Thursday, April 17, 2008
Logistics of Going to a Gerbil Show

By Donna Anastasi
Donna raises and shows gerbils and is a certified AGS judge. Share in her gerbil show experiences.

Click image to enlarge
gerbils playing
These gerbils acheive top show condition by running the wheel, fluffing in a dust bath and gnawing on cardboard. 
gerbils sitting in bowl
Images Courtesy Donna Anastasi

The UPS man must wonder what’s up. Every day or so another box appears on my doorstep. If only he knew the contents he’d shake his head bemusedly. No live gerbils of course (that would be a federal offense!) but all sorts of gerbil supplies.

In the month before the show there is not only a flurry of packages, but the first wave of activities. In addition to work meetings and grocery items, my appointment book lists the gerbil show to-dos. For anyone intrigued by the concept of a gerbil show, it is not too late at this point to participate.

Gerbil Show Checklist - One Month Prior

1. Join the American Gerbil Society and make sure your membership is active and current. As part of your membership you get to select a kennel name such as: Double Star, Lots of Love, Shawsheen River Gerbils, Cheesel’s Burrow or Parade Gerbils, to name a few. And, you are assigned a kennel number. My kennel name in ABC Gerbils and number is NH005.

2. Register the gerbils you want to show. Any gerbil can be registered, even one from a pet store. If known, provide the breeder name/number, registration number and genetics of the gerbil’s parents. Gerbils often have a “show name”, for example Parade’s Calico Flower in addition to a call name, such as Ceecee.

3. Register your gerbils for the show. Fill out the online form on the show site stating gerbil’s color, gender, age, and its registration number, such as NH005-090.

4. And finally, in the month before the show, all kennels go into quarantine. This means no small animals or birds come to stay or even visit a show-going kennel. If problems occur during the quarantine such as an outbreak of mites (annoying little parasites) or an unexplained death, then the gerbils must skip this year’s show.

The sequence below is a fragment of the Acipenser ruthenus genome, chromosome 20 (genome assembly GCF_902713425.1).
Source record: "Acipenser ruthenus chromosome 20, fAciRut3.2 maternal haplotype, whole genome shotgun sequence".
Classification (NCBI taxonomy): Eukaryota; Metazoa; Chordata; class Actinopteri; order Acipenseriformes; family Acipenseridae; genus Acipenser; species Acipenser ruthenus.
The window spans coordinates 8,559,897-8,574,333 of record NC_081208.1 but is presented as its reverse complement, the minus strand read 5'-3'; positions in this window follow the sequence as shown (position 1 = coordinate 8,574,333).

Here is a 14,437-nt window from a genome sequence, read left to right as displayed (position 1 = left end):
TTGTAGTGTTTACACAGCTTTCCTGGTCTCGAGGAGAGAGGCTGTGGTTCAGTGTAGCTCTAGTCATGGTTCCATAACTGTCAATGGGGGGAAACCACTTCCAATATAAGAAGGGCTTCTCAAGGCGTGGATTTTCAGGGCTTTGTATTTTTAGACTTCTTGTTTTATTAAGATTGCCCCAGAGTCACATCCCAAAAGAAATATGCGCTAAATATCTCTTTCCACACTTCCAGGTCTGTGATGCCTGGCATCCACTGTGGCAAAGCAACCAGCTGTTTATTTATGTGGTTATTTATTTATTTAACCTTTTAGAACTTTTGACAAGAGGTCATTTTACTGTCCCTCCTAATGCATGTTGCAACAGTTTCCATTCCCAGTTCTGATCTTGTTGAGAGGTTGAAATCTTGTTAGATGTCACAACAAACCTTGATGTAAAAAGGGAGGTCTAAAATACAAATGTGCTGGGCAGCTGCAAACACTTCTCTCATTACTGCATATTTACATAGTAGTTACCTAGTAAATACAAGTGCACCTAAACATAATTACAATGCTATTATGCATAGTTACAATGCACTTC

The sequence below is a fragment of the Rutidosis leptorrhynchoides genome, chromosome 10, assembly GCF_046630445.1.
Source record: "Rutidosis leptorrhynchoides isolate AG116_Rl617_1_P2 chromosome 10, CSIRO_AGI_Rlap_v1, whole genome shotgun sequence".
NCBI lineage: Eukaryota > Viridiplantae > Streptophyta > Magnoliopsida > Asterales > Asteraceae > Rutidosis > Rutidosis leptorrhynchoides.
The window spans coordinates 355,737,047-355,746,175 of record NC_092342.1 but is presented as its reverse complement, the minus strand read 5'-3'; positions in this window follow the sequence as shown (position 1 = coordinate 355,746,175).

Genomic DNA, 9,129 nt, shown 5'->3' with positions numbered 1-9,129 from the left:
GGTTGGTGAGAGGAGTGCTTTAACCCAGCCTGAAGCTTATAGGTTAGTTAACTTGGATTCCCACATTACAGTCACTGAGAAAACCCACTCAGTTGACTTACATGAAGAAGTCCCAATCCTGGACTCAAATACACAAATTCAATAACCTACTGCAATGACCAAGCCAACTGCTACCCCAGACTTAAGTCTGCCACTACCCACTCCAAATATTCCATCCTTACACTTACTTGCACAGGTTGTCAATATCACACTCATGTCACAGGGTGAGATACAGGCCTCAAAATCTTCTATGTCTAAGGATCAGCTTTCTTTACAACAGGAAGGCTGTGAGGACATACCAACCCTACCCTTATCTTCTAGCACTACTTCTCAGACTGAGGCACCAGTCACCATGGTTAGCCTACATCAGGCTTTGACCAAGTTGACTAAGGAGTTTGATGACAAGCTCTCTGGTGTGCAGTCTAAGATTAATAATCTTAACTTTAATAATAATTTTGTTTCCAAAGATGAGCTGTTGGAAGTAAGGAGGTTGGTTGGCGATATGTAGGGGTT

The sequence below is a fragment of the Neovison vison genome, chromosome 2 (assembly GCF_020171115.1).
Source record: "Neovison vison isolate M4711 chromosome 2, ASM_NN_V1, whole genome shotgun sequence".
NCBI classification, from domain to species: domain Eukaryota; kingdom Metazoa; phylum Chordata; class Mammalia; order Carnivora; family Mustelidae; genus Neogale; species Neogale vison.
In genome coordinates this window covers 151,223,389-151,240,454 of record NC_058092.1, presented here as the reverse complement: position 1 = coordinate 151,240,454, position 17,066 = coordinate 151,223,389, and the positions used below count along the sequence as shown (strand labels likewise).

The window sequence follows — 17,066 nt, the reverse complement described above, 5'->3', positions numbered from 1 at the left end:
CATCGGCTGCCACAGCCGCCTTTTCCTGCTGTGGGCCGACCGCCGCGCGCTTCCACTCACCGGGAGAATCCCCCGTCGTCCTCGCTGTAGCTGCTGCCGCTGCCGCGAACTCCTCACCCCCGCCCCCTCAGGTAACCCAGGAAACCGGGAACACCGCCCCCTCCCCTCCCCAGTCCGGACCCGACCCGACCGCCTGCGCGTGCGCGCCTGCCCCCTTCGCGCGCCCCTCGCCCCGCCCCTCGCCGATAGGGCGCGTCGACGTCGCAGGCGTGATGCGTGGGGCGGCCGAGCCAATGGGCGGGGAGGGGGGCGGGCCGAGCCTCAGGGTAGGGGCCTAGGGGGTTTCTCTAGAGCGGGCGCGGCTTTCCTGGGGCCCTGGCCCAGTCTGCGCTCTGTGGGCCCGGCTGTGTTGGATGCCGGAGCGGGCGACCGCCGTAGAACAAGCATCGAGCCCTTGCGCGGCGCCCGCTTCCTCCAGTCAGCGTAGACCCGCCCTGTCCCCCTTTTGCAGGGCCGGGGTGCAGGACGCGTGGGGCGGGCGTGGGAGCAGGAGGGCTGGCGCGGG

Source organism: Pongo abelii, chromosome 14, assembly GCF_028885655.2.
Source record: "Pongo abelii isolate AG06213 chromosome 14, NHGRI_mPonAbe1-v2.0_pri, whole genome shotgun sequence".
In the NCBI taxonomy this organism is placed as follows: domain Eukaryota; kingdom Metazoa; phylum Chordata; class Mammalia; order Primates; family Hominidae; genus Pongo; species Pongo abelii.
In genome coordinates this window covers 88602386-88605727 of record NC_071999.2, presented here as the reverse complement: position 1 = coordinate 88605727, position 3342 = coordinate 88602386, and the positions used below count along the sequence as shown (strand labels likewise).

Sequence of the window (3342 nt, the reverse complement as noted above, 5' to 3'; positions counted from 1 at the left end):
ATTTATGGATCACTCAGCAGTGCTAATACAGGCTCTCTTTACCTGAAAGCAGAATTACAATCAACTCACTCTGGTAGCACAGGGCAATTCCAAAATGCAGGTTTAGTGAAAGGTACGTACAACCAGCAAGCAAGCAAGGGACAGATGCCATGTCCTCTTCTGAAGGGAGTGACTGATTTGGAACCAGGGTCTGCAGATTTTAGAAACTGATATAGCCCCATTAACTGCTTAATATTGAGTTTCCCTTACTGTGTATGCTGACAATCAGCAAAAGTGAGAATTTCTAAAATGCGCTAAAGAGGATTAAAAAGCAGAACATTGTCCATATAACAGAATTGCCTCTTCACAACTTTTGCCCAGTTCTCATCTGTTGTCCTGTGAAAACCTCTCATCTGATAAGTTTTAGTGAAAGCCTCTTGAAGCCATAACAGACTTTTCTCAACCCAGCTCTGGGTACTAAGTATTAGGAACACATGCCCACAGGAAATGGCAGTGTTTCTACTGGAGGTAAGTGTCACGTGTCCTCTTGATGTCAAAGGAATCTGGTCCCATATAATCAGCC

Even for those who are not-yet gerbil moms or dads and are adopting at the show, now is the time to complete steps 1 to 3 to compete their new babies in the juvenile class of the next show.

Fortunately for me, the Nashua, N.H. show on May 16 and 17 is only a short distance from me. I’ll still stay in the hotel though so as not to miss planned and impromptu events, as well as socializing about and with gerbils late into the night. Other people are packing up their gerbils and driving hundreds or more than a thousand miles to attend. These hearty gerbil show go-ers have on their checklists finding ride partners, mapping out the route, reserving a stopover at a pet-friendly hotel, and puzzle piecing numerous travel cages and supplies with Tetris-like precision between, beneath, and sometimes upon the passengers of their vehicle. Tricks of the trade are many and include, for one, flipping water bottles upside down in the metal guards while on the road so they don’t drip. Fortunately, gerbils love a road trip. As long as they travel with their companion gerbils and have a hiding box, food, bedding, a little cardboard, a secondary water source (like a carrot) and access to the occasional drink (of water bottled from home), they pursue their normal gerbil activities, only at 65 mph.

Got to go, now. I still have five unregistered gerbils and the show secretary just sent me another e-mail reminder, still friendly at this point, to sign up my 12 show entries ASAP. Besides, the UPS man is at the door.

For more info on showing gerbils visit the AGS website.

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